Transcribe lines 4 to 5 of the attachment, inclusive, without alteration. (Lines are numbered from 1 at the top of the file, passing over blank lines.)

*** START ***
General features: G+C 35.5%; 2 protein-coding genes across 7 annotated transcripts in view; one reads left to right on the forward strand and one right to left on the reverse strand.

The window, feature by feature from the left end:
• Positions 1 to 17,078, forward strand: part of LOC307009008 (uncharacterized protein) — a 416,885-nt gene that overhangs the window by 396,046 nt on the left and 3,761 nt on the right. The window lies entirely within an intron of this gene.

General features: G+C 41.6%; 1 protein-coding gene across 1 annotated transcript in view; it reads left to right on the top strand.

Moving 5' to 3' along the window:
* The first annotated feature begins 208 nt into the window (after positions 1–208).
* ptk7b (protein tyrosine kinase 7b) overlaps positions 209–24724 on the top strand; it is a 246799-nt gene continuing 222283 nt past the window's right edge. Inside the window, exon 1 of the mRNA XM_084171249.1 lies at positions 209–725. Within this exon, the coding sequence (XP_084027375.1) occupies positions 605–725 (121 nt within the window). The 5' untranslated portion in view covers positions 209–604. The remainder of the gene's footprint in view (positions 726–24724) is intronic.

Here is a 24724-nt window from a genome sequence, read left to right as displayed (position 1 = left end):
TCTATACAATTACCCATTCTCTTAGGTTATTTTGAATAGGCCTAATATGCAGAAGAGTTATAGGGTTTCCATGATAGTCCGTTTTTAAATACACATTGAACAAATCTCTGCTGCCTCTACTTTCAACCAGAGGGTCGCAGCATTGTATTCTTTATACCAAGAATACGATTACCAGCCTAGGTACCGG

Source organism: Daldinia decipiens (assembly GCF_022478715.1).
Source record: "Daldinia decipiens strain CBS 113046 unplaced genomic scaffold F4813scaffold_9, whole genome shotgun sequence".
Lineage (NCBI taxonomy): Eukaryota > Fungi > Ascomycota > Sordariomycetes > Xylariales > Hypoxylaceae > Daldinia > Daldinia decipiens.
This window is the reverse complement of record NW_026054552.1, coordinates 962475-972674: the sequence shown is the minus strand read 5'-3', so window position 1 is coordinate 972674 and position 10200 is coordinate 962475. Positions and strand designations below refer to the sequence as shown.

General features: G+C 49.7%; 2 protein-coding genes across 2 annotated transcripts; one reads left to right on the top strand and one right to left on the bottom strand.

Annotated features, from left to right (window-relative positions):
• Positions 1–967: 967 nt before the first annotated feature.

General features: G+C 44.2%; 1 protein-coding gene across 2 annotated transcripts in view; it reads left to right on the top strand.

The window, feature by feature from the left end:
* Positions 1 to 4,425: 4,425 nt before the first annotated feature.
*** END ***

General features: G+C 41.6%; 1 protein-coding gene across 1 annotated transcript in view; it reads left to right on the top strand.

Moving 5' to 3' along the window: